Even if you are unsure about the cost, get on the website and search the plans. Most people are eligible for a subsidy which pays a large part of the plan for you. I have helped people enroll for a plan and they had to pay NOTHING. As a fan of basketball, I would say that “you miss 100% of the shots that you don’t take”.
7.When is the deadline to enroll?
The deadline to start enrollment is Monday, March 31, 2014
However, the Obama Administration has announced that people who started the application process by the March 31st deadline will be able to quality for an extension until Mid- April. To qualify for an extension, a person should check the blue box on HealthCare.gov to indicate that they tried to enroll before the deadline.
8. Do you have any links or tips that can help people get started?
With the March 31 enrollment deadline so close, I don’t recommend using a paper application. You can enroll entirely online right now. Or you can contact the Marketplace call center at 1-800-318-2596 (TTY: 1-855-889-4325) to apply, pick a plan, and enroll.
9. What is needed to apply for an affordable healthcare plan?
• Social Security Numbers (or document numbers for legal immigrants)
• Employer and income information for every member of your household who needs coverage (for example, from pay stubs or W-2 forms-Wage and Tax Statements)
•Policy numbers for any current health insurance plans covering members of your household
10. How can someone avoid paying a penalty?
To avoid the penalty you need insurance that qualifies as minimum essential coverage. If you’re covered by any of the following in 2014, you’re considered covered and don’t have to pay a penalty:
• Any Marketplace plan, or any individual insurance plan you already have
•Any employer plan (including COBRA), with or without “grandfathered” status. This includes retiree plans
•The Children’s Health Insurance Program (CHIP)
•TRICARE (for current service members and military retirees, their families, and survivors)
• Veterans health care programs (including the Veterans Health Care Program, VA Civilian Health and Medical Program (CHAMPVA), and Spina Bifida Health Care Benefits Program)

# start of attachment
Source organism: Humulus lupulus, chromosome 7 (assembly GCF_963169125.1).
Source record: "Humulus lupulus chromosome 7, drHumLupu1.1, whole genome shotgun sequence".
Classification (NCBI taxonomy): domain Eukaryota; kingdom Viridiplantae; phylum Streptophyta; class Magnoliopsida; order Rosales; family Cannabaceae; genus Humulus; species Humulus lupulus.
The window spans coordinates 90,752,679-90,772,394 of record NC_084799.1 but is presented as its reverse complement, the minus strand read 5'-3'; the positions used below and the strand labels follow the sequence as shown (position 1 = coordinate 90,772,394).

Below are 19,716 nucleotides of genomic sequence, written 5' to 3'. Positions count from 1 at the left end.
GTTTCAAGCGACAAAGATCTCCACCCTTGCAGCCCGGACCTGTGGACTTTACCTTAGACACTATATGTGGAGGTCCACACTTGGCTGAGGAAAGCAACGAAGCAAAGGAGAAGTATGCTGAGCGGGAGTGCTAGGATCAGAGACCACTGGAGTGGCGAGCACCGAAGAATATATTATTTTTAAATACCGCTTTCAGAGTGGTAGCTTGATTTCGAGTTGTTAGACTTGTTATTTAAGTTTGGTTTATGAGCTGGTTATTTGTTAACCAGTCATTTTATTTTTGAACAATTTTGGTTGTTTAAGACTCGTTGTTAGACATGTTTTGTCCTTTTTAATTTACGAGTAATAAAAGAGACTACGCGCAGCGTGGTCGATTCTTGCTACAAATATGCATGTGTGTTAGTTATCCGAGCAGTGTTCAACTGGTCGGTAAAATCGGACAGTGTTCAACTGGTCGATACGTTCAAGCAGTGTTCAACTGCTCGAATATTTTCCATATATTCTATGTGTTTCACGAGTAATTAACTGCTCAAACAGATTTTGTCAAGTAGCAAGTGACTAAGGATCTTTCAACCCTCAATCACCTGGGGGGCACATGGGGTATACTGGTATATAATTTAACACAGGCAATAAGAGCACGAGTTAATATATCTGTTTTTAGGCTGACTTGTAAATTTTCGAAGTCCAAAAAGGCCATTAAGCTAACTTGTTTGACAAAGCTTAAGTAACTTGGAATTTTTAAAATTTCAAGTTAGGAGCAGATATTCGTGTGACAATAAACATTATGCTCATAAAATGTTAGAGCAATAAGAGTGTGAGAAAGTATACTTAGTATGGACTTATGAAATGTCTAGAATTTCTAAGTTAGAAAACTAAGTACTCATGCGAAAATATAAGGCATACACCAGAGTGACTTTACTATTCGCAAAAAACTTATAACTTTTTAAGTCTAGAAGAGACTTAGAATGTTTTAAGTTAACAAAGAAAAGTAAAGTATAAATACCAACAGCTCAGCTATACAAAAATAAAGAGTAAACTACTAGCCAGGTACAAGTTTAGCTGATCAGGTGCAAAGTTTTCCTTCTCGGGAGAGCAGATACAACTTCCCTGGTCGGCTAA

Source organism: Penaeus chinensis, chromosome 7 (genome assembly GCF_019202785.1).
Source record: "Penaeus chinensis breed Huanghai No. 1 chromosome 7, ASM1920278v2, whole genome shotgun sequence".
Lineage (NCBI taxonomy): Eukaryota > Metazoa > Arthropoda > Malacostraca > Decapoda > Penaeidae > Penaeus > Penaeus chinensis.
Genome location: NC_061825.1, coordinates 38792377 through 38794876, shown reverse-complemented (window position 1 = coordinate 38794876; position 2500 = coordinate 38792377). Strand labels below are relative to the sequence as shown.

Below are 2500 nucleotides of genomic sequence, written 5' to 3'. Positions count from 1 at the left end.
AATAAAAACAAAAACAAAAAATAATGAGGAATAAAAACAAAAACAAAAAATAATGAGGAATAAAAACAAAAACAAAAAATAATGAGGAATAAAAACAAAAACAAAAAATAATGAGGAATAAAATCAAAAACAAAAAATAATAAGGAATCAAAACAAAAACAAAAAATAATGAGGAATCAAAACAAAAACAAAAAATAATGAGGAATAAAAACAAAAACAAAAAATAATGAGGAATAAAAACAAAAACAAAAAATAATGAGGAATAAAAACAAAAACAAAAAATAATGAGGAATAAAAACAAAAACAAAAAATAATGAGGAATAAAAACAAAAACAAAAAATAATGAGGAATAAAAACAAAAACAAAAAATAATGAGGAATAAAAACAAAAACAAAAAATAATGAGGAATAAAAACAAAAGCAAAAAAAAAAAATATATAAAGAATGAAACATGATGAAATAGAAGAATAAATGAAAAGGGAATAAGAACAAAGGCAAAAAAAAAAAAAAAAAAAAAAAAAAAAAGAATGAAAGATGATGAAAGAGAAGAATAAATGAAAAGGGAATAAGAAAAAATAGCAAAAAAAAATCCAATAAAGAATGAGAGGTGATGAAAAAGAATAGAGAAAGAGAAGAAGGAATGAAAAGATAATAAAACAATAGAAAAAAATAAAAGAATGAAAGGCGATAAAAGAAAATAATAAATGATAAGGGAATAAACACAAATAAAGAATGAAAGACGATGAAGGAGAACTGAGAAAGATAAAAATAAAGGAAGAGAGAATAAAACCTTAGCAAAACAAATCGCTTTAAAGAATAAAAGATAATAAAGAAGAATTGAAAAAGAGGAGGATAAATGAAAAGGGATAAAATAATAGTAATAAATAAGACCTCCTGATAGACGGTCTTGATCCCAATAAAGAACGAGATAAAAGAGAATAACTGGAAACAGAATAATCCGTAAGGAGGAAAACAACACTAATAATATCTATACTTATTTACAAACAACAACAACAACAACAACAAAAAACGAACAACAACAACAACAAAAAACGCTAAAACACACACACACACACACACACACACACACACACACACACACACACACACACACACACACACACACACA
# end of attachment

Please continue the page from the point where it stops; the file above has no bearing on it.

• Peace Corps Volunteer plans
• Self-funded health coverage offered to students by universities for plan or policy years that begin on or before Dec. 31, 2014
11.What will be deducted from your 2015 income tax if you do not get health insurance this year?
The penalty in 2014 is calculated one of 2 ways. You’ll pay whichever of these amounts is higher:
•1% of your yearly household income. (Only the amount of income above the tax filing threshold (which is $10,150) for an individual, is used to calculate the penalty.)
- The maximum fine a individual could be penalized is the national average for a yearly premium for a bronze plan (which currently is about $9,800)
For example, a single person who will earn $35,000 in 2014, the penalty would be $249 ($35,000 – $10,150 = $24,850 x 1% = $249).
•$95 per person over 18 for the year ($47.50 per child under 18).
The maximum penalty per family using this method is $285.
The way the penalty is calculated, a single adult with household income between $10,150 – $19,650 would pay the $95 flat rate. A single adult with household income above $19,650 would pay an amount based on the 1 percent rate. (If income is below $10,150, no penalty is owed.)
The penalty increases every year. In 2015 it’s 2% of income or $325 per person. In 2016 and later years it’s 2.5% of income or $695 per person. After that it’s adjusted for inflation.
If you’re uninsured for just part of the year, 1/12 of the yearly penalty applies to each month you’re uninsured. If you’re uninsured for less than 3 months, you don’t have to make a payment.
12. What can people do to spread the word?
Telling others about the benefits and importance of signing up for Health Care is vitally important. As a community we must make it our responsibility to ensure that each other is covered and has all relevant information to make an informed decision about our health. We can spread the word via social media, word of mouth, through civic and social organizations (church, fraternity/sorority, book club, neighborhood watch groups, and etc.)
13. Why do you think it is important for people to enroll for healthcare?